If you have an allergy, make small cards with your allergy listed in the local language. You can give this to waiters to make sure you don’t accidentally get something you can’t eat.
We relied heavily on Google Translate for this dinner in Colombia which included lots of dramatic dry ice pours and ants on cigarettes at the end. We did not smoke the cigarettes! But I don’t know that we have ever laughed so hard and been so amazed and confused at a restaurant. The food was so delicious and this is one of our favorite memories.
#5: Call Your Cellphone Carrier Before You Travel
Ask them what your best option is to use your cell phone while traveling. You will likely have a maximum daily allowance for data so if you can download maps and itineraries in advance that will help.
#6: Plan How You Will Get the Correct Currency
Deb likes to get money at an airport ATM when she arrives at her destination, and Debi likes to get some cash at a bank in the states before departing. Either way is fine – just understand your bank’s fees to exchange currency here in the US and to get cash abroad so you aren’t surprised later. Then split your cash up between your wallet, a purse, a fanny pack, suitcase, safe, etc so that if you are pickpocketed they won’t get your whole stash. Also, call your credit card company to let them know you are traveling and to approve purchases. While you are at it, store that phone number in your phone so if you do lose a credit card you can quickly call the company to put a hold on it.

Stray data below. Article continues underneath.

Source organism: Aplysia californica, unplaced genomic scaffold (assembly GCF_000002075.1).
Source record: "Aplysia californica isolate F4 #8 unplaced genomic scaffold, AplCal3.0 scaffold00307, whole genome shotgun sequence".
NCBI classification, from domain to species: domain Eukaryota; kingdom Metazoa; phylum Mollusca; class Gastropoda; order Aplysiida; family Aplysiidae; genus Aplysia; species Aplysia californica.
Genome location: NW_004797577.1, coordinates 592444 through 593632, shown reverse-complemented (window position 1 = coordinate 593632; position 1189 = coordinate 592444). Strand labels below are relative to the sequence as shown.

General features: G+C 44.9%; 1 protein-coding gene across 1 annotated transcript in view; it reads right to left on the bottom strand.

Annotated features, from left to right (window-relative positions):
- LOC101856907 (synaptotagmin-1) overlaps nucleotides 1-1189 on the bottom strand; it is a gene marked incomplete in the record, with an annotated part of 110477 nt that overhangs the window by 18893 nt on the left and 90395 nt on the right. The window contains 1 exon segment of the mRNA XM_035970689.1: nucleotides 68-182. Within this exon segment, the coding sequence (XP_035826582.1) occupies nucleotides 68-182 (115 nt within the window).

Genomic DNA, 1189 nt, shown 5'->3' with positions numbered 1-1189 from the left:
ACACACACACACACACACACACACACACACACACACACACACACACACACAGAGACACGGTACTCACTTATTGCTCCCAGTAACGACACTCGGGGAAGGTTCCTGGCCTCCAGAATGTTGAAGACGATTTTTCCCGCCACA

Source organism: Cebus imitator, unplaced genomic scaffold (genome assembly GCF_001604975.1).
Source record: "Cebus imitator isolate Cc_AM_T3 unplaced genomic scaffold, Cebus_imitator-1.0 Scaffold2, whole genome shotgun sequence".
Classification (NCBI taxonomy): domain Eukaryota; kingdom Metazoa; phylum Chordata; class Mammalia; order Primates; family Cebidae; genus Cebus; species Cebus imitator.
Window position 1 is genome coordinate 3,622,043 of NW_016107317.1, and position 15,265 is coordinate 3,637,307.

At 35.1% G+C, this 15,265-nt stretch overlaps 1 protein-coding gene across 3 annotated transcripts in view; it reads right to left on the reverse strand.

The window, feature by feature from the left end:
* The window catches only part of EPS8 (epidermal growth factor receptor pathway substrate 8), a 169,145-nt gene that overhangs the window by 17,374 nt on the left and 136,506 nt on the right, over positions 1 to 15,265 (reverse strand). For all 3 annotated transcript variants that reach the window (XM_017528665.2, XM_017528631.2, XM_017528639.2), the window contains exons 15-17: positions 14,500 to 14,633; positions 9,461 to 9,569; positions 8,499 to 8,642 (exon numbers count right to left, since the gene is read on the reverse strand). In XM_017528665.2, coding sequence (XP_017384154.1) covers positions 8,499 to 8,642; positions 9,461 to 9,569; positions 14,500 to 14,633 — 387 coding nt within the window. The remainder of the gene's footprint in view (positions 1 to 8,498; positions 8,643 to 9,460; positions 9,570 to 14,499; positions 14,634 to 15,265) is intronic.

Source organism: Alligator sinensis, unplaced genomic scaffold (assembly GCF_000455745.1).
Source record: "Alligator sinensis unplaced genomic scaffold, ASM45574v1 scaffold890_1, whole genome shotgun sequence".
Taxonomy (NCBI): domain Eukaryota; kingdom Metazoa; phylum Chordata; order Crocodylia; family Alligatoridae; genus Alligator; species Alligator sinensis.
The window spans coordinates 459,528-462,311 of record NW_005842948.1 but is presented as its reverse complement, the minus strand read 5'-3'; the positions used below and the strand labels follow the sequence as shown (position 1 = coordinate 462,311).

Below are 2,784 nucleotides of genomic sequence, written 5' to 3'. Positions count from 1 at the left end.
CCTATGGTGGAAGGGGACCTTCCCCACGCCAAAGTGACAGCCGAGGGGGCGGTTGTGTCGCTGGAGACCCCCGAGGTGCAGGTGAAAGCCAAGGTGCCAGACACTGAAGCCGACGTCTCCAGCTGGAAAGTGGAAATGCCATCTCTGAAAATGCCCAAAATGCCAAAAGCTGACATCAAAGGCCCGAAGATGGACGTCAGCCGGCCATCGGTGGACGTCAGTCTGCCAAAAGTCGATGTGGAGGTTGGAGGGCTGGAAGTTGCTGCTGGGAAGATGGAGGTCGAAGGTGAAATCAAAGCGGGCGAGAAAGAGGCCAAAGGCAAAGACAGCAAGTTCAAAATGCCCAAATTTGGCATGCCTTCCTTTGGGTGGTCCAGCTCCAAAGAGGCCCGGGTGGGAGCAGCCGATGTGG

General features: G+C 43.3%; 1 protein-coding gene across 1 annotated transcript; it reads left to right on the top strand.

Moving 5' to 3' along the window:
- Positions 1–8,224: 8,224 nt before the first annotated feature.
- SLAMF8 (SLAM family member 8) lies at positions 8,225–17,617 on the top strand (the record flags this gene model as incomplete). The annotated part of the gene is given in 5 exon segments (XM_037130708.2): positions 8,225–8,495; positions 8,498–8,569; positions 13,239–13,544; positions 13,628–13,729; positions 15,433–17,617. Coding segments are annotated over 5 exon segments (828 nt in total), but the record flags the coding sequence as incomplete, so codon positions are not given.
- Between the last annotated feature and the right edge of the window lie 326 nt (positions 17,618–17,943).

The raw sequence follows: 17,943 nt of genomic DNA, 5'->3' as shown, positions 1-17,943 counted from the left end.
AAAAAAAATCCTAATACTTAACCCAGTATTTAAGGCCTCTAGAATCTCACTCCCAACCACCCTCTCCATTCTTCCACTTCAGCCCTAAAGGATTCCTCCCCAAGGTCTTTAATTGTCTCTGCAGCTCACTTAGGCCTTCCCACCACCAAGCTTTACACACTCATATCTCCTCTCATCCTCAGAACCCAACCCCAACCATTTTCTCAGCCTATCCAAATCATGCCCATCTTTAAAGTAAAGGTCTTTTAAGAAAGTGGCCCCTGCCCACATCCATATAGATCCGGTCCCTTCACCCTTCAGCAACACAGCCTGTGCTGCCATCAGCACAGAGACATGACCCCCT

#7: Think Safety First
The most important thing to think about during a trip to a new place is your safety. This can range from getting the proper locks for your luggage so that your things don’t get lost or stolen in transit to having maps and a usable phone so that you don’t get lost in a strange city. You should also avoid going into dark or deserted places alone, and never go anywhere alone with someone you have never met. It is also a good idea to learn the phone numbers of the local police and other emergency services, just in case. (911 is not a universal number in emergencies.) Most people are nice, but you should still use your common sense so that your first trip doesn’t turn into something you later regret.
#8: Have Fun and Don’t Sweat the Small Stuff
Remember that part of the fun of traveling is getting out of your comfort zone. This means that you will probably make some mistakes along the way. Try to laugh at them and learn from them, and then go on with your vacation. You may get on the wrong train, or greet everyone in Spanish with “good air” rather than “good day” despite practicing it multiple times, or leave your phone in a taxi in Paris and watch it be driven around the city for a day before the driver mailed it to your home, or destroy your nebulizer because the voltage is higher in Germany and you need to go buy another one from a pharmacy that doesn’t speak English. (Um, yes, this has all happened to Debi.) It all becomes part of the legacy of a trip worth taking.